Plïnkï Plønkï ~ Psalms for a Sunken Moon

Plïnkï Plønkï‘s lunar album is a tiny treasure, a cassette in an A5 box, like the moon eclipsed by the sun.  Ana Stefaniak lends illustrations, Amanda Nordqvist reads verses, and guest musicians from around the world flesh out the compositions with an array of instruments new to Plïnkï Plønkï’s arsenal. The entire process feels intimate, especially when one learns that some of the guests are fans.  (What better way to interact with one’s favorite artist than to appear on their next album?)

The moon has inspired poets and artists since the dawn of artistry.  As crickets and birds greet the night orb, the first psalm is read.  The orchestra queues in the background.  These are psalms of praise, wonder, and calm: reverent, rhymed verses, referencing the old British poets.  Astronauts appear in the title track, as if pulling the moon to the earth, planting flags of brass, ivory and wood.  The piano remains the base instrument as the others leap lightly in zero gravity, looking for rocks.  The effect is that of a tissue paper collage, each element attached lightly so as not to tear the fabric.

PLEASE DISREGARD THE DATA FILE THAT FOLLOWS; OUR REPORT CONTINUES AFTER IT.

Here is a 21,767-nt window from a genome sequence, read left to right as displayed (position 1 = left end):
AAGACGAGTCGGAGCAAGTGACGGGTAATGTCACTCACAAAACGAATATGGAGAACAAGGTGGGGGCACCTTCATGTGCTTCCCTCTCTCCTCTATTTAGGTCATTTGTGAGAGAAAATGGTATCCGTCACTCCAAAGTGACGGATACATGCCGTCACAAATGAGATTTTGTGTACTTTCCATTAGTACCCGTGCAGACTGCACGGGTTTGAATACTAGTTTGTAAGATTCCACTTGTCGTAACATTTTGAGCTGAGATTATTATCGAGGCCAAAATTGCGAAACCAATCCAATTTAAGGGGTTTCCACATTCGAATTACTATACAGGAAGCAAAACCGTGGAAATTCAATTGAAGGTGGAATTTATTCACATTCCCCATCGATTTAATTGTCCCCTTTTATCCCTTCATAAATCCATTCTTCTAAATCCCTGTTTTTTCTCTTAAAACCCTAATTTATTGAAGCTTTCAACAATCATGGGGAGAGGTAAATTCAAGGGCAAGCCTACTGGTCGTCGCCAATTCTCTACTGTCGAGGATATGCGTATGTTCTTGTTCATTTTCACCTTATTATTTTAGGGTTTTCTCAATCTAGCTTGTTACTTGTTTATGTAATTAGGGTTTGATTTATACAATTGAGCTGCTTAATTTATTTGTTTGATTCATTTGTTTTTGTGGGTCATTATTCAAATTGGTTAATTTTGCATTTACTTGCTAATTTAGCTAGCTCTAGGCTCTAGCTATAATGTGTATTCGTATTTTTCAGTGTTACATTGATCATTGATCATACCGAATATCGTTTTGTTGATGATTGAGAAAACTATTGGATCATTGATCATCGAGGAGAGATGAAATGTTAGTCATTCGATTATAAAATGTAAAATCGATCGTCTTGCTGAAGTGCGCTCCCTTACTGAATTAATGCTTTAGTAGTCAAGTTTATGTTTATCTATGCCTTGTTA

And then the sister sea appears, reflecting the moon’s influence upon the tides.  The music eases in and out, alternating with patches of poetry.  The texture of the psalms fold into song like pebbles of memory recalled from the shore.  “For Daughter Tide” evolves slowly into orchestra, mimicking the incremental increase of waves to a swell: rising, but never breaking.

Psalms for a Sunken Moon offers an alternative to other albums that contrast dark and light.  The evening hours, the midnight reverie, the quietude of deep night receive celebratory attention.  The album is processing to the bright light of dawn, but the late hours of the night seem melancholic, as sister moon is about to set.  The light to come is not salvation, but the loss of subtlety; as soon as the sun rises, the listener yearns for it to set once more.  How fitting then that the album is released as the days are drawing shorter, nudging the blue hour ever closer, expanding the playground in which the moon might frolic.  (Richard Allen)

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